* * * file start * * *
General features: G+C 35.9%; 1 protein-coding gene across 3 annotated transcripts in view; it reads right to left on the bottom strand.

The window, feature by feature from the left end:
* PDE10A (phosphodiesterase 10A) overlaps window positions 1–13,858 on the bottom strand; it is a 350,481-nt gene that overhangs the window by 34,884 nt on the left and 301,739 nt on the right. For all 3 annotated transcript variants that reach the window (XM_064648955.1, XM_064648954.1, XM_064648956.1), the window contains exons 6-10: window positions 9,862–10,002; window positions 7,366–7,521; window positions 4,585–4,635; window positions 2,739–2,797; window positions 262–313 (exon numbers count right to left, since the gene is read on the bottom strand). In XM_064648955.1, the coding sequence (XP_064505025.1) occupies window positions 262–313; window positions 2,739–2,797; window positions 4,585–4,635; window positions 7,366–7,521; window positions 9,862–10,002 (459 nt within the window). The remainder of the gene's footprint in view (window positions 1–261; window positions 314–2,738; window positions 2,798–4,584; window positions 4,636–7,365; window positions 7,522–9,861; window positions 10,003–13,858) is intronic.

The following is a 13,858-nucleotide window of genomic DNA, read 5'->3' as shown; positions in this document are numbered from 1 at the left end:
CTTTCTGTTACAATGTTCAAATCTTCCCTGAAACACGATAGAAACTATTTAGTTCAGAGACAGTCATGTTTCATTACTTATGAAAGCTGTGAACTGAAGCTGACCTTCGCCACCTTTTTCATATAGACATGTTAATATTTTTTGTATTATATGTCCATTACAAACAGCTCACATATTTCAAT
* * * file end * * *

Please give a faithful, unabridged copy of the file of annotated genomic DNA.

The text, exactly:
General features: G+C 35.9%; 1 protein-coding gene across 3 annotated transcripts in view; it reads right to left on the bottom strand.

The window, feature by feature from the left end:
* PDE10A (phosphodiesterase 10A) overlaps window positions 1–13,858 on the bottom strand; it is a 350,481-nt gene that overhangs the window by 34,884 nt on the left and 301,739 nt on the right. For all 3 annotated transcript variants that reach the window (XM_064648955.1, XM_064648954.1, XM_064648956.1), the window contains exons 6-10: window positions 9,862–10,002; window positions 7,366–7,521; window positions 4,585–4,635; window positions 2,739–2,797; window positions 262–313 (exon numbers count right to left, since the gene is read on the bottom strand). In XM_064648955.1, the coding sequence (XP_064505025.1) occupies window positions 262–313; window positions 2,739–2,797; window positions 4,585–4,635; window positions 7,366–7,521; window positions 9,862–10,002 (459 nt within the window). The remainder of the gene's footprint in view (window positions 1–261; window positions 314–2,738; window positions 2,798–4,584; window positions 4,636–7,365; window positions 7,522–9,861; window positions 10,003–13,858) is intronic.

The following is a 13,858-nucleotide window of genomic DNA, read 5'->3' as shown; positions in this document are numbered from 1 at the left end:
CTTTCTGTTACAATGTTCAAATCTTCCCTGAAACACGATAGAAACTATTTAGTTCAGAGACAGTCATGTTTCATTACTTATGAAAGCTGTGAACTGAAGCTGACCTTCGCCACCTTTTTCATATAGACATGTTAATATTTTTTGTATTATATGTCCATTACAAACAGCTCACATATTTCAAT